And Gust, ever handy with wood, made a playhouse for Virginia and the neighborhood kids. It had a front door with a window, and small windows on both sides. It was tall enough for kids to stand up inside it, but adults would have to bow their heads, except maybe where the roof peaked. It stood on that same empty lot next door on 79th Avenue, by the garden.

And there was always a present from Santa Claus to Virginia every Christmas. Gust made them down in the basement. For example, he made a rocking crib for Virginia’s life-sized doll (named Rosie – she still has both the doll and the crib) and he made a large dresser for that doll. She told Gust that Santa must had built it in place, as she knew it was too big to drag through the chimney.

Anna didn’t want her to go down to the basement to see Christmas gifts under construction, so she scared her about the basement, and told her that the “boogie man” lived down there. The strategy worked, but too well, because ever since, she’s always had a “fear” of basements.

One year, on New Year’s Eve, Anna and Virginia were waiting for Gust to come home. It was a cold winter night with lots of ice on the roads. He was coming home on the Sandy Boulevard street car, and when he got off at 79th Avenue, he was hit by a car, a drunk driver, which injured his leg. It scared Virginia half to death that his leg had been injured. The man who hit him had Gust go to his doctor, who put it in a cast. And that was the end of the consequences for the drunk driver.. In those days, people didn’t sue other people like they do now.

Meanwhile, Gust spent so much time wearing that cast that one day, bored from being at home, he walked to downtown on his crutches and walked back, about five miles each way.

Virginia was kept blissfully ignorant of the many bills that needed to be paid. One of the most significant was the mortgage and the taxes on the property. Gust had always had a good job, but many lumber mills had closed because of the depression. The Westlund’s household income fell to the point that they were afraid they might lose the house. Gust angrily declared that if that happened, he’d go through the house with a hammer and punch holes in all the walls. But Anna said, no, they would leave the house in perfect condition if they had to leave. After all, it was their blood, sweat and tears that had built that big house back in the twenties. In the end, the house was safe from the bankers because Franklin Roosevelt became president in 1932. His administration made cheap home loans available through the new Federal Housing Administration (FHA).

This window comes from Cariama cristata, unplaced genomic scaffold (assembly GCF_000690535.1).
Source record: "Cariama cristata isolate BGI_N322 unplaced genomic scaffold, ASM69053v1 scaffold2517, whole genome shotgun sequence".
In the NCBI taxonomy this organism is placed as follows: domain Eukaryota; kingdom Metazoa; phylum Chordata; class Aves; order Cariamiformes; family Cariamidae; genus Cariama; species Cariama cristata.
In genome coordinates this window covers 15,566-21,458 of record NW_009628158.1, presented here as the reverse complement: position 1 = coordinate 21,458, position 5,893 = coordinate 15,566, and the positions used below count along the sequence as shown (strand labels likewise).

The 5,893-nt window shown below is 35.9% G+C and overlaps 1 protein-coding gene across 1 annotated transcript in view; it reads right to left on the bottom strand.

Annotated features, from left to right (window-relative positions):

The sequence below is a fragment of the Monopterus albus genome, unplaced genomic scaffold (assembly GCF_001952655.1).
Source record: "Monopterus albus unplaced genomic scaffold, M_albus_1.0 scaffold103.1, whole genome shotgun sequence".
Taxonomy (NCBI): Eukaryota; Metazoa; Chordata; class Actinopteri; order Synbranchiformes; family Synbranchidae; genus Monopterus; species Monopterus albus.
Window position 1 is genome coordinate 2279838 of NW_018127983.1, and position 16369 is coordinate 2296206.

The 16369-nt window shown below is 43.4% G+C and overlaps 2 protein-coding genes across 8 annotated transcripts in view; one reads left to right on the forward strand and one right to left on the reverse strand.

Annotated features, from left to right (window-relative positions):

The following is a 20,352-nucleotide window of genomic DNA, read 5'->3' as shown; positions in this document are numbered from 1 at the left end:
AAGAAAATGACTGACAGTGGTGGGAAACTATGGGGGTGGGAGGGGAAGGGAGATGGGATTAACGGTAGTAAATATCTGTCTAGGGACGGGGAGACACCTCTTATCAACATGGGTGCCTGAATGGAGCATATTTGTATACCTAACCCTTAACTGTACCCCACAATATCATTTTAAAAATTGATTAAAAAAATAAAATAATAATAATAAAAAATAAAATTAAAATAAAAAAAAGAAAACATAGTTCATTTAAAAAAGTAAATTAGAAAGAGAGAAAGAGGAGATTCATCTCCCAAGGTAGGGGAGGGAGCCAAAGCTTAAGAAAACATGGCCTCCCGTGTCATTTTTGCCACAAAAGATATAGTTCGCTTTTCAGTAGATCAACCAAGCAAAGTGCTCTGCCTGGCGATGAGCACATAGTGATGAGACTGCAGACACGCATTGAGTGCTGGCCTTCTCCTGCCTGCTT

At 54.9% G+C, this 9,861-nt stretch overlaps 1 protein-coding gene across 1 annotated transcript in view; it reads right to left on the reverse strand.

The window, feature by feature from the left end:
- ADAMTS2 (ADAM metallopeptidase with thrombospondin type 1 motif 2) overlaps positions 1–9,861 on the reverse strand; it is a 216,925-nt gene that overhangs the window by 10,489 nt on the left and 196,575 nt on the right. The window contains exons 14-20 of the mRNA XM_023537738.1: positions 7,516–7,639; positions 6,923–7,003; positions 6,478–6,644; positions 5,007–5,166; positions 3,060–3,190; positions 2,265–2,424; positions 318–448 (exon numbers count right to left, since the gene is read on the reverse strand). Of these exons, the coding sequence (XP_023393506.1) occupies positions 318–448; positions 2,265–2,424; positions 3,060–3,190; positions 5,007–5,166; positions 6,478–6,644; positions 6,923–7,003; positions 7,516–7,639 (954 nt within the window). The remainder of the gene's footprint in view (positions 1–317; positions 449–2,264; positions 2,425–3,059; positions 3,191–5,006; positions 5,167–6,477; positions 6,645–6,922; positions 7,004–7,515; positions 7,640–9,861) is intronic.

Well, they didn’t lose the house, but Gust did have to sell the big piano accordion that he had brought with him from Sweden years before. It really hurt him to part with it. In fact, the big house had been built with music in mind. The dining room and adjoining living room had been built without doors between them – just a wooden border thick enough to hang a small picture on, to mark the border between the two rooms, making them essentially one huge room.

So for entertainment, they’d invite the Swedish community over to the house, roll the carpets back and dance on the hardwood floors. The double-size room had plenty of space for a dozen dancers. When the times got better, Gust bought another accordion, not as big or as good as the old one, but good enough to play in the house for informal dances.

Roosevelt also developed the W.P.A. (Works Progress Administration), which offered jobs with the goal of developing public infrastructure. In a short time, Gust got such a job through the WPA. One time he was working on 82nd street and Virginia brought him a lunch. She saw that it was really hard for Gust to accept what he considered to be a “charity” job, but a job was a job.

Gust was good at fixing cars, and friends would come to him for help. In those days, everybody helped their neighbor or friend. There was no money exchanged, as most people did not have any money to spare, anyway.